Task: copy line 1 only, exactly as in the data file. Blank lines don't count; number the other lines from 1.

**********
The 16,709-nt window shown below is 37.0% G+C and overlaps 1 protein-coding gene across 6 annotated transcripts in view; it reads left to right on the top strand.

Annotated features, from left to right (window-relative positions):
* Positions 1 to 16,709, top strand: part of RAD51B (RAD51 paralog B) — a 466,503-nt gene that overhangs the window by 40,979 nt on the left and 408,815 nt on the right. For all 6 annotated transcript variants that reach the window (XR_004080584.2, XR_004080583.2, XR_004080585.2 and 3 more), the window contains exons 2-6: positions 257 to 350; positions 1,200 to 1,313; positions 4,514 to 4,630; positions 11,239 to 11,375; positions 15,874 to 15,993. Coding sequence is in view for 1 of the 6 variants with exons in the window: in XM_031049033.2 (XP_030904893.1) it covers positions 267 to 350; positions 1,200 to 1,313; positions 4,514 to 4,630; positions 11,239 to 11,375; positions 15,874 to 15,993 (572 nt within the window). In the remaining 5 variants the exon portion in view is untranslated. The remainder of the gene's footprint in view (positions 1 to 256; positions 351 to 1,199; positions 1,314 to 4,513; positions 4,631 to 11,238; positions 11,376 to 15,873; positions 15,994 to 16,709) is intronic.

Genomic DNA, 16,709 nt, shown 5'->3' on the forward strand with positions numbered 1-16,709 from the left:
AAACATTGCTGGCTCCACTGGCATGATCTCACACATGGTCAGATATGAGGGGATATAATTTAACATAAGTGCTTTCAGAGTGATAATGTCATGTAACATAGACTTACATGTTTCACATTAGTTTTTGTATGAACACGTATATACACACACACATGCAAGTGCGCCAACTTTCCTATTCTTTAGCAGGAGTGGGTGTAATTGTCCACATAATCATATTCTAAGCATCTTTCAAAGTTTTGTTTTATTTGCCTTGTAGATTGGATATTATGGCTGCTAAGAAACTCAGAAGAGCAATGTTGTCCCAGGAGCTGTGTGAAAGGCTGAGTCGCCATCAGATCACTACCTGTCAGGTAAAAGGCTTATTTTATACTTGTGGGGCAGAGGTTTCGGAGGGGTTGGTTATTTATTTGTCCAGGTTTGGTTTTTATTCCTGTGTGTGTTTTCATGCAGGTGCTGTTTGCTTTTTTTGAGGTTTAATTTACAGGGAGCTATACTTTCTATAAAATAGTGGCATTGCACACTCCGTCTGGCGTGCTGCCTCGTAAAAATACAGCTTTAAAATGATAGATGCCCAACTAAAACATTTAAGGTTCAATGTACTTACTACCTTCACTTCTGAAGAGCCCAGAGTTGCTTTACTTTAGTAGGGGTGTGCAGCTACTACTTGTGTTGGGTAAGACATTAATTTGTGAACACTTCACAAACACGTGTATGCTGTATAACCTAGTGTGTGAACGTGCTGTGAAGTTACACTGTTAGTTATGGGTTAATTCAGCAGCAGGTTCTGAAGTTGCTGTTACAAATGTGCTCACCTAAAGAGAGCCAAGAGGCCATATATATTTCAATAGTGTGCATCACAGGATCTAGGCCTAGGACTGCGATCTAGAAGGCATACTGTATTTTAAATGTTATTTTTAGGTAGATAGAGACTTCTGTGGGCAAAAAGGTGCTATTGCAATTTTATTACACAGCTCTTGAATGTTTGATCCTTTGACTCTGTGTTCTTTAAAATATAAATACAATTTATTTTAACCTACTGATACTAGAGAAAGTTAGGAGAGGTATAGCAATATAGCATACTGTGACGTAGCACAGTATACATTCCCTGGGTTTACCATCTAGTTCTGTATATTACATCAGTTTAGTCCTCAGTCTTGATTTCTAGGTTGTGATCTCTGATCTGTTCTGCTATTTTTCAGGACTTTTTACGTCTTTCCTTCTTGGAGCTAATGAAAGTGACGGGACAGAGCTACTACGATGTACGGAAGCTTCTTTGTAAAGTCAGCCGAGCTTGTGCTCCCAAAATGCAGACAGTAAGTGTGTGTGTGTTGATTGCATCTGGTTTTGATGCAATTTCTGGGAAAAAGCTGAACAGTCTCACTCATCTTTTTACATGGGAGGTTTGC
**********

The 16,709-nt window shown below is 37.0% G+C and overlaps 1 protein-coding gene across 6 annotated transcripts in view; it reads left to right on the top strand.